We have arrived at peak juicing craziness in Vancouver.
Yelp indicates there are 121 juice bars in Vancouver. That’s one every square kilometre. That’s more than our number of Starbucks locations.
There's not necessarily anything wrong with juice. Juice is convenient, can taste great, and is packed with a ton of fruits and vegetables. As a snack on the go, I approve.
However, people aren’t just snacking on juice. Juices transformed into the latest diet craze, juice cleansing. And cleanses just don't work.
What is a Juice Cleanse?
A juice cleanse is a 1-day, 3-day, 5-day, or 7-day program in which a person forgoes all other solid food and just drinks juice. Usually this is ordered through a juicery on a prescribed program. The goals of doing this cleanse are twofold:
- Weight loss. Like any diet program, the idea is to restrict calorie intake to shed weight quickly.
- Detoxification. Cleanses are based on an ancient theory that suggests we need to prompt our body to cleanse ourselves of residual feces and toxins found in the intestine.
This is a glamorous idea. Not only can you lose weight, but you can flush your body of any built-up unhealthy residue. Perfect after a lazy holiday season or before a hot summer, right? Unfortunately, the weight loss and detoxification claims made on many of these juices are unproven, and in many cases, false. Before embarking on a juice cleanse, you should understand exactly how they contribute to your health goals.
Unfortunately, the weight loss and detoxification claims made on many of these juices are unproven, and in many cases, false. Before embarking on a juice cleanse, you should understand exactly how they contribute to your health goals.
The Weight Loss Myth
When starting a juice cleanse, people generally report a dramatic initial weight loss. However, this can be largely attributed to starvation and a loss of body water. When the body is starved, it turns to stored muscle and liver glycogen for useable energy.
Glycogen, the body’s primary form of carbohydrate, is used up within a few hours, or days, depending on your level of activity. The body stores water with glycogen, so when glycogen is transformed to glucose for energy, the body sheds water. The initial weight loss is a result of changing glycogen levels, not body composition change.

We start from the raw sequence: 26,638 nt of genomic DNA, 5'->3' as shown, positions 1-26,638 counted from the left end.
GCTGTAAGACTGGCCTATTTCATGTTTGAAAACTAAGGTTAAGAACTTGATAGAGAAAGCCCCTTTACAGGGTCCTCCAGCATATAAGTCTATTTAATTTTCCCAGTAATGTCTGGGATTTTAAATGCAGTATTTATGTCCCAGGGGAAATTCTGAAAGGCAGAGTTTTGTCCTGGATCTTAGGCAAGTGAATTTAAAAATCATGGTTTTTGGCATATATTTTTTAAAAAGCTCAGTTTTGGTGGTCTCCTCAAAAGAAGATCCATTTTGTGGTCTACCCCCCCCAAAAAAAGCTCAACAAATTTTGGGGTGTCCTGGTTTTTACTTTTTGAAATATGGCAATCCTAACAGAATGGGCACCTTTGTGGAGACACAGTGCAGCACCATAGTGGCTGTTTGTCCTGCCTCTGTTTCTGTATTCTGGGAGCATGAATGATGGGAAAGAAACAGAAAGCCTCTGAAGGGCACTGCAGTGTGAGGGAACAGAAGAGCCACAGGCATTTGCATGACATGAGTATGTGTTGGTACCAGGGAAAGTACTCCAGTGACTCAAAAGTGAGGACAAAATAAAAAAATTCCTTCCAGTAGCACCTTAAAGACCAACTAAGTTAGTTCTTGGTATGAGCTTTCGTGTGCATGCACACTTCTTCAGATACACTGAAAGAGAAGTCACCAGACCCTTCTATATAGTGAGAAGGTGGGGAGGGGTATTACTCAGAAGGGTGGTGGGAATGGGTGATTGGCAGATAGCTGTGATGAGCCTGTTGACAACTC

If prolonged, cleanses with a fasting component also results in a slowing of the metabolism. So it actually becomes harder to keep excess weight off when the cleanse is done.
The Detoxification Myth
The biggest misconception around juice cleansing is that the body requires a drastic process like this to detoxify. Our bodies are perfectly capable of performing the detoxification process themselves.
There are two major detoxification systems, the antioxidation system and the liver. Our bodies naturally detoxify by eliminating or neutralizing toxins via the liver, kidneys and lungs; eliminating unwanted particles via urine and sweat. The body takes care of this process perfectly efficiently on its own, as long as you have the proper balanced diet.
So what is that balanced diet?
Although the fruits and vegetables in juices contain many antioxidizing components, research has shown that they don’t provide all the nutrients needed. Grains, proteins, herbs, and teas contain biologically active compounds that are crucial to the body’s detoxification process:
- Grains are loaded with compounds that function as antioxidants such as trace minerals, phenolic compounds, and phytoestrogens.
- Protein provides essential amino acids the body is not able to produce itself for tissue repair.
- Herbs are rich in phytochemicals that have the potential to protect against chronic diseases.
- Teas, such as green tea, have been shown to contain many polyphenolic compounds that may reduce the risk of a variety of illnesses.
By restricting your diet from the items above (such as in a juice cleanse), you are actually hurting the detoxification process. The bottom line is that science has produced insufficient evidence to prove the case for cleanses as a positive way to detoxify the body.
Building Your Own Health Plan
Many people want to lose weight or improve their body’s detoxification process. I’d like to propose some alternative ways to do so that actually improve your health. First, when choosing a regimen, there are a few things to consider:
- Does the plan claim you will lose more than 2 lbs per week?
- Does the plan tout a pill or supplement as being the main factor in your success?
- Does the program require you to buy their food and beverages in order to be successful?
- Can you see yourself eating this way for the rest of your life? Following a stringent and restrictive plan typically leads to short-term weight loss and rebound weight gain.
If the answer is yes to any of the above, you may want to reconsider.
With that in mind, here are some natural ways you can improve weight loss and the body’s detox process:
- Drink lots of fluids - water, weak teas, herbal teas, vegetable soups and juices.
- Eat tons of fruits and vegetables – be sure to wash and peel those that need peeling.
- Eat small amounts of fish, chicken, eggs, legumes, nuts and seeds.
- Occasionally eat red meat or leave it out for 2 weeks.
- Use limited amounts of olive oil, canola oil, avocado and flax seed oil, and eliminate use of butter and creams.
And lastly, of course, have yourself a smoothie. Smoothies are a great way to achieve a lot of the nutrition goals listed above without sacrificing time or taste. And The Good Stuff has some of the best smoothies around.
You don’t have to starve yourself to eat well. If you focus on nourishing yourself instead of eliminating the bad stuff, you’ll be able to achieve the goals you want in the long term.